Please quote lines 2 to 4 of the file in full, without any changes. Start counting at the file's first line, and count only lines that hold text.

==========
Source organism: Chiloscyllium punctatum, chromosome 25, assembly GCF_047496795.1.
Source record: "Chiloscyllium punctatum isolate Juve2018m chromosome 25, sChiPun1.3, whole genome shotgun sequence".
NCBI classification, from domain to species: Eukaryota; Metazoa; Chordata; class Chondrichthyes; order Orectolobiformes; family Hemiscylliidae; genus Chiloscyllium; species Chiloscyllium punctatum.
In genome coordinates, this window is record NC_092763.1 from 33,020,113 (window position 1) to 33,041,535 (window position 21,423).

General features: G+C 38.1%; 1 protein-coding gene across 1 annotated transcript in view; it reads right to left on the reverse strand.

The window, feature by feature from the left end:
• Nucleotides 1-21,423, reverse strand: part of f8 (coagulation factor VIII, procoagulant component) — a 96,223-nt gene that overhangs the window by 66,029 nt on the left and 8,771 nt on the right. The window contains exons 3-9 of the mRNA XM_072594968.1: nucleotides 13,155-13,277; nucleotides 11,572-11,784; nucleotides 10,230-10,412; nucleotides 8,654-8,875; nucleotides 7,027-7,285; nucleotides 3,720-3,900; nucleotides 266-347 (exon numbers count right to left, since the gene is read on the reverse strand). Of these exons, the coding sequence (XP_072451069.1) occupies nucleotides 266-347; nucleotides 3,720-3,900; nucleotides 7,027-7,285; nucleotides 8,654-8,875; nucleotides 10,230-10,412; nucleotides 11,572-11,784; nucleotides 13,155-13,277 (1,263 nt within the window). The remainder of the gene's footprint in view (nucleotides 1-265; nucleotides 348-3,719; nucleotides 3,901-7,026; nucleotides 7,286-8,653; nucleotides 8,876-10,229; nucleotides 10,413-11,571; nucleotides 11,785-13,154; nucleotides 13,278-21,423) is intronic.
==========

Source record: "Chiloscyllium punctatum isolate Juve2018m chromosome 25, sChiPun1.3, whole genome shotgun sequence".
NCBI classification, from domain to species: Eukaryota; Metazoa; Chordata; class Chondrichthyes; order Orectolobiformes; family Hemiscylliidae; genus Chiloscyllium; species Chiloscyllium punctatum.
In genome coordinates, this window is record NC_092763.1 from 33,020,113 (window position 1) to 33,041,535 (window position 21,423).